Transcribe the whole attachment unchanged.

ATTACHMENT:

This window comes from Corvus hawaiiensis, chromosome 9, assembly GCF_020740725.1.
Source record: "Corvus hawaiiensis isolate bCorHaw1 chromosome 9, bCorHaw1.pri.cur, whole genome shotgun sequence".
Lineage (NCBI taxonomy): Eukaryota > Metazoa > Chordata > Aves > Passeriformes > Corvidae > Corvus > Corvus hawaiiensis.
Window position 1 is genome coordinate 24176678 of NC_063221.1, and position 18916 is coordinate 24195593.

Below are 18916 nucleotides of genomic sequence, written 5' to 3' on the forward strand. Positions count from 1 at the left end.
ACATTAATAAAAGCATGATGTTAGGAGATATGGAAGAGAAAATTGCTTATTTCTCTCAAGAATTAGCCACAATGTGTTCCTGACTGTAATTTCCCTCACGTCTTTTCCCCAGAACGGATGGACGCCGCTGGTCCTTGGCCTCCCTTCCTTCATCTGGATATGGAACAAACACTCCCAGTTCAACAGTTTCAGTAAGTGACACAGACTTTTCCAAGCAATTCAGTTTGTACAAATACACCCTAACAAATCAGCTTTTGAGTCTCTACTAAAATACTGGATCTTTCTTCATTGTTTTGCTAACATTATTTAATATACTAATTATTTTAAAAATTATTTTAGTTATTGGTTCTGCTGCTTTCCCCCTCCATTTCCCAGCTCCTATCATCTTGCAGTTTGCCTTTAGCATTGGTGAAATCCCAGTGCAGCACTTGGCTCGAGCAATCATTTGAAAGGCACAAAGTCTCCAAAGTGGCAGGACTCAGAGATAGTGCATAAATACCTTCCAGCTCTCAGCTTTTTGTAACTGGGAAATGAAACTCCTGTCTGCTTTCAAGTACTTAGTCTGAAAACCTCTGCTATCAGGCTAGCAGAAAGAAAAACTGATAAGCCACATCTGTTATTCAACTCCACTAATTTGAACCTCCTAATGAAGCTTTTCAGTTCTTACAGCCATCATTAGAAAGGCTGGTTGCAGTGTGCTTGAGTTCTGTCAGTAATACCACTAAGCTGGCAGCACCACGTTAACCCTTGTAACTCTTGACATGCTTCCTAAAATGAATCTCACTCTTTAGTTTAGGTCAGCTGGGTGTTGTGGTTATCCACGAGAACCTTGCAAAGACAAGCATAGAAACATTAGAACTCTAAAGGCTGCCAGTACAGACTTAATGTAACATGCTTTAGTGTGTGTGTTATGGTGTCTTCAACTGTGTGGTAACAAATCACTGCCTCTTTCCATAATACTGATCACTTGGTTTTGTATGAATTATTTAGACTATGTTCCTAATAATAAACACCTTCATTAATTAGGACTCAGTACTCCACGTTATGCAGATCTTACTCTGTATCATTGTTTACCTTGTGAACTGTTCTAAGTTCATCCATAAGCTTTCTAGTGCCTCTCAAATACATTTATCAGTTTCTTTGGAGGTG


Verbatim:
This window comes from Corvus hawaiiensis, chromosome 9, assembly GCF_020740725.1.
Source record: "Corvus hawaiiensis isolate bCorHaw1 chromosome 9, bCorHaw1.pri.cur, whole genome shotgun sequence".
Lineage (NCBI taxonomy): Eukaryota > Metazoa > Chordata > Aves > Passeriformes > Corvidae > Corvus > Corvus hawaiiensis.
Window position 1 is genome coordinate 24176678 of NC_063221.1, and position 18916 is coordinate 24195593.

Below are 18916 nucleotides of genomic sequence, written 5' to 3' on the forward strand. Positions count from 1 at the left end.
ACATTAATAAAAGCATGATGTTAGGAGATATGGAAGAGAAAATTGCTTATTTCTCTCAAGAATTAGCCACAATGTGTTCCTGACTGTAATTTCCCTCACGTCTTTTCCCCAGAACGGATGGACGCCGCTGGTCCTTGGCCTCCCTTCCTTCATCTGGATATGGAACAAACACTCCCAGTTCAACAGTTTCAGTAAGTGACACAGACTTTTCCAAGCAATTCAGTTTGTACAAATACACCCTAACAAATCAGCTTTTGAGTCTCTACTAAAATACTGGATCTTTCTTCATTGTTTTGCTAACATTATTTAATATACTAATTATTTTAAAAATTATTTTAGTTATTGGTTCTGCTGCTTTCCCCCTCCATTTCCCAGCTCCTATCATCTTGCAGTTTGCCTTTAGCATTGGTGAAATCCCAGTGCAGCACTTGGCTCGAGCAATCATTTGAAAGGCACAAAGTCTCCAAAGTGGCAGGACTCAGAGATAGTGCATAAATACCTTCCAGCTCTCAGCTTTTTGTAACTGGGAAATGAAACTCCTGTCTGCTTTCAAGTACTTAGTCTGAAAACCTCTGCTATCAGGCTAGCAGAAAGAAAAACTGATAAGCCACATCTGTTATTCAACTCCACTAATTTGAACCTCCTAATGAAGCTTTTCAGTTCTTACAGCCATCATTAGAAAGGCTGGTTGCAGTGTGCTTGAGTTCTGTCAGTAATACCACTAAGCTGGCAGCACCACGTTAACCCTTGTAACTCTTGACATGCTTCCTAAAATGAATCTCACTCTTTAGTTTAGGTCAGCTGGGTGTTGTGGTTATCCACGAGAACCTTGCAAAGACAAGCATAGAAACATTAGAACTCTAAAGGCTGCCAGTACAGACTTAATGTAACATGCTTTAGTGTGTGTGTTATGGTGTCTTCAACTGTGTGGTAACAAATCACTGCCTCTTTCCATAATACTGATCACTTGGTTTTGTATGAATTATTTAGACTATGTTCCTAATAATAAACACCTTCATTAATTAGGACTCAGTACTCCACGTTATGCAGATCTTACTCTGTATCATTGTTTACCTTGTGAACTGTTCTAAGTTCATCCATAAGCTTTCTAGTGCCTCTCAAATACATTTATCAGTTTCTTTGGAGGTG